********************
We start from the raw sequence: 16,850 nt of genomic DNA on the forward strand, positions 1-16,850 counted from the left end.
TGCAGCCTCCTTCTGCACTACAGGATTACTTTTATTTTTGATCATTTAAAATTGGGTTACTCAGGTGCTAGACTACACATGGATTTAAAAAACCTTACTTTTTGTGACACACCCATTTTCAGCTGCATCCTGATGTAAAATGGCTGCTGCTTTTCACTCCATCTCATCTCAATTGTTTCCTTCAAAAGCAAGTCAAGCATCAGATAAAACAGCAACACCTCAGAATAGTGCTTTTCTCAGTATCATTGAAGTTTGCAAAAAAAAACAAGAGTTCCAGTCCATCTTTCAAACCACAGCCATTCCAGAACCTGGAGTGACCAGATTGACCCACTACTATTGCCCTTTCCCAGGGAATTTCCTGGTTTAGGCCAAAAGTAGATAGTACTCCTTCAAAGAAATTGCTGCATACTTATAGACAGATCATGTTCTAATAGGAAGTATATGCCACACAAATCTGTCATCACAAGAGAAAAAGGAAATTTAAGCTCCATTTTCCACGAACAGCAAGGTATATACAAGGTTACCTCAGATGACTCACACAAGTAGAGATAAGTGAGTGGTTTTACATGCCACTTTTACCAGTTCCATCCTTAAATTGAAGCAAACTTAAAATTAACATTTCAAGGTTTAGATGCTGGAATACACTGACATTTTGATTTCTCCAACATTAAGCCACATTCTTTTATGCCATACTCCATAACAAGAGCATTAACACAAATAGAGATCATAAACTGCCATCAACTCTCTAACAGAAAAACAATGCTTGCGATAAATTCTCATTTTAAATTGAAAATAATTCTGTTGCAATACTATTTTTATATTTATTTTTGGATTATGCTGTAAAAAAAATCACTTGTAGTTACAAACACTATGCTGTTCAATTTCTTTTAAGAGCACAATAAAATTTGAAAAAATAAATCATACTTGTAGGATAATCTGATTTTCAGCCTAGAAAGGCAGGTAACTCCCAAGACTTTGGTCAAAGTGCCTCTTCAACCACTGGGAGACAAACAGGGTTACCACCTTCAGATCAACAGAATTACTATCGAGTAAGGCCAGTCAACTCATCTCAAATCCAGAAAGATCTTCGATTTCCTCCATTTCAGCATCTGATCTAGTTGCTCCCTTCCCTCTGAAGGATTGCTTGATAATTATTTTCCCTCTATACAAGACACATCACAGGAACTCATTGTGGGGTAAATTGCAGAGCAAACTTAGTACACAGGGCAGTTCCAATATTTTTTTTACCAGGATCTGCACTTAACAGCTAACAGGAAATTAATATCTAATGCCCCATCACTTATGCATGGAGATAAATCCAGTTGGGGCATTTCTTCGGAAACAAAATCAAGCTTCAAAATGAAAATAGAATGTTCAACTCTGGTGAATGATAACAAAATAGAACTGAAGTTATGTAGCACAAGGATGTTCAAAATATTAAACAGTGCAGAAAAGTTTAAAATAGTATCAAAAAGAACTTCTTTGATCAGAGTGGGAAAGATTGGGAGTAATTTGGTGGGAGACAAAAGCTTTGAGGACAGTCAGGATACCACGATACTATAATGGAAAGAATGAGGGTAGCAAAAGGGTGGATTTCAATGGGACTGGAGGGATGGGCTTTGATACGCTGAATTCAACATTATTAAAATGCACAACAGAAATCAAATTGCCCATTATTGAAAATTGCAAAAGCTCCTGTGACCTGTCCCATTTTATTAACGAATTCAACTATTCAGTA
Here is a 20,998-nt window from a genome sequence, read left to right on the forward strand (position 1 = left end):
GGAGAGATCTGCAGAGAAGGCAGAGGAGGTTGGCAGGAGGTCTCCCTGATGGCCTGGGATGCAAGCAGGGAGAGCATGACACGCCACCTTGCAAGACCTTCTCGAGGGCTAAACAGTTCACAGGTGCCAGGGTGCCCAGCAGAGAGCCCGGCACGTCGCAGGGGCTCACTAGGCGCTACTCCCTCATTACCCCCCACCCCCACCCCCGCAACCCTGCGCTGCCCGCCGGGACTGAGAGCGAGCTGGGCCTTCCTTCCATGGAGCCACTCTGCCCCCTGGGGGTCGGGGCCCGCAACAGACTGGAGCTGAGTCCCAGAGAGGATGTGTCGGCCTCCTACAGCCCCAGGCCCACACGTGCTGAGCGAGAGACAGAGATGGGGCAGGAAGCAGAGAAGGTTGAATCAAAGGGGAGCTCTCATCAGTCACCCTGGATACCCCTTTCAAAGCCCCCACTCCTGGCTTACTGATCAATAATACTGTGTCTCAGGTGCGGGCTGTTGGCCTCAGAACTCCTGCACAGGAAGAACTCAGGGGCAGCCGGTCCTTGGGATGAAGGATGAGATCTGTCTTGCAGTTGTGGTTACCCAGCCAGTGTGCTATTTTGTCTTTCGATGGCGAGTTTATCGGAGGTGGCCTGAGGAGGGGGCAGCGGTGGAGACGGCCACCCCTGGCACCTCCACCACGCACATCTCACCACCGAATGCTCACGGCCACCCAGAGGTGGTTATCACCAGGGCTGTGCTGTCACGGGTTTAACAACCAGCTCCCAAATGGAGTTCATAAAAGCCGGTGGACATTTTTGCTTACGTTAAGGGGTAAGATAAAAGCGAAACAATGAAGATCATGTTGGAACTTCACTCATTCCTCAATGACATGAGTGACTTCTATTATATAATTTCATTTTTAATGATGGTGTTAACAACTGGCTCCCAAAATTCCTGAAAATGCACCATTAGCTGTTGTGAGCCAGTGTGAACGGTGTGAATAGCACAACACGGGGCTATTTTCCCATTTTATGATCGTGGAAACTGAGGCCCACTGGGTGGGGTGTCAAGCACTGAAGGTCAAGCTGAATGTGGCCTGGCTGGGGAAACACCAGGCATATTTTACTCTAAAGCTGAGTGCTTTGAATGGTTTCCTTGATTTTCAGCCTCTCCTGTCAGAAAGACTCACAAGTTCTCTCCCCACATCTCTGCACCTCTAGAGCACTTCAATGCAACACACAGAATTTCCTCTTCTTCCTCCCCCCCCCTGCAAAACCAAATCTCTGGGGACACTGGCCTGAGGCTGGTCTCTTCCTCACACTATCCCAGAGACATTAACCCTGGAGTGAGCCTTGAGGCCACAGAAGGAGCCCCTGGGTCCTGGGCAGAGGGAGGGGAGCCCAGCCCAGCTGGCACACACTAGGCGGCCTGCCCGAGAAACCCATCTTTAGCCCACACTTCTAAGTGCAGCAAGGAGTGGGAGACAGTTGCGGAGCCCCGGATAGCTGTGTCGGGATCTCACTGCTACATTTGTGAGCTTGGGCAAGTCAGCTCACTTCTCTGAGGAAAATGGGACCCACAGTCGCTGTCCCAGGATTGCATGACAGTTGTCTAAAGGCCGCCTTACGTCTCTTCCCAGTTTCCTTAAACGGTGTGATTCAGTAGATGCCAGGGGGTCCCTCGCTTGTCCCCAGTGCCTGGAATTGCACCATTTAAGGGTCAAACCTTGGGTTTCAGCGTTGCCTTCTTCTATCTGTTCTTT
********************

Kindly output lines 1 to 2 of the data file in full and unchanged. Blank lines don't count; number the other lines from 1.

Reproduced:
We start from the raw sequence: 16,850 nt of genomic DNA on the forward strand, positions 1-16,850 counted from the left end.
TGCAGCCTCCTTCTGCACTACAGGATTACTTTTATTTTTGATCATTTAAAATTGGGTTACTCAGGTGCTAGACTACACATGGATTTAAAAAACCTTACTTTTTGTGACACACCCATTTTCAGCTGCATCCTGATGTAAAATGGCTGCTGCTTTTCACTCCATCTCATCTCAATTGTTTCCTTCAAAAGCAAGTCAAGCATCAGATAAAACAGCAACACCTCAGAATAGTGCTTTTCTCAGTATCATTGAAGTTTGCAAAAAAAAACAAGAGTTCCAGTCCATCTTTCAAACCACAGCCATTCCAGAACCTGGAGTGACCAGATTGACCCACTACTATTGCCCTTTCCCAGGGAATTTCCTGGTTTAGGCCAAAAGTAGATAGTACTCCTTCAAAGAAATTGCTGCATACTTATAGACAGATCATGTTCTAATAGGAAGTATATGCCACACAAATCTGTCATCACAAGAGAAAAAGGAAATTTAAGCTCCATTTTCCACGAACAGCAAGGTATATACAAGGTTACCTCAGATGACTCACACAAGTAGAGATAAGTGAGTGGTTTTACATGCCACTTTTACCAGTTCCATCCTTAAATTGAAGCAAACTTAAAATTAACATTTCAAGGTTTAGATGCTGGAATACACTGACATTTTGATTTCTCCAACATTAAGCCACATTCTTTTATGCCATACTCCATAACAAGAGCATTAACACAAATAGAGATCATAAACTGCCATCAACTCTCTAACAGAAAAACAATGCTTGCGATAAATTCTCATTTTAAATTGAAAATAATTCTGTTGCAATACTATTTTTATATTTATTTTTGGATTATGCTGTAAAAAAAATCACTTGTAGTTACAAACACTATGCTGTTCAATTTCTTTTAAGAGCACAATAAAATTTGAAAAAATAAATCATACTTGTAGGATAATCTGATTTTCAGCCTAGAAAGGCAGGTAACTCCCAAGACTTTGGTCAAAGTGCCTCTTCAACCACTGGGAGACAAACAGGGTTACCACCTTCAGATCAACAGAATTACTATCGAGTAAGGCCAGTCAACTCATCTCAAATCCAGAAAGATCTTCGATTTCCTCCATTTCAGCATCTGATCTAGTTGCTCCCTTCCCTCTGAAGGATTGCTTGATAATTATTTTCCCTCTATACAAGACACATCACAGGAACTCATTGTGGGGTAAATTGCAGAGCAAACTTAGTACACAGGGCAGTTCCAATATTTTTTTTACCAGGATCTGCACTTAACAGCTAACAGGAAATTAATATCTAATGCCCCATCACTTATGCATGGAGATAAATCCAGTTGGGGCATTTCTTCGGAAACAAAATCAAGCTTCAAAATGAAAATAGAATGTTCAACTCTGGTGAATGATAACAAAATAGAACTGAAGTTATGTAGCACAAGGATGTTCAAAATATTAAACAGTGCAGAAAAGTTTAAAATAGTATCAAAAAGAACTTCTTTGATCAGAGTGGGAAAGATTGGGAGTAATTTGGTGGGAGACAAAAGCTTTGAGGACAGTCAGGATACCACGATACTATAATGGAAAGAATGAGGGTAGCAAAAGGGTGGATTTCAATGGGACTGGAGGGATGGGCTTTGATACGCTGAATTCAACATTATTAAAATGCACAACAGAAATCAAATTGCCCATTATTGAAAATTGCAAAAGCTCCTGTGACCTGTCCCATTTTATTAACGAATTCAACTATTCAGTA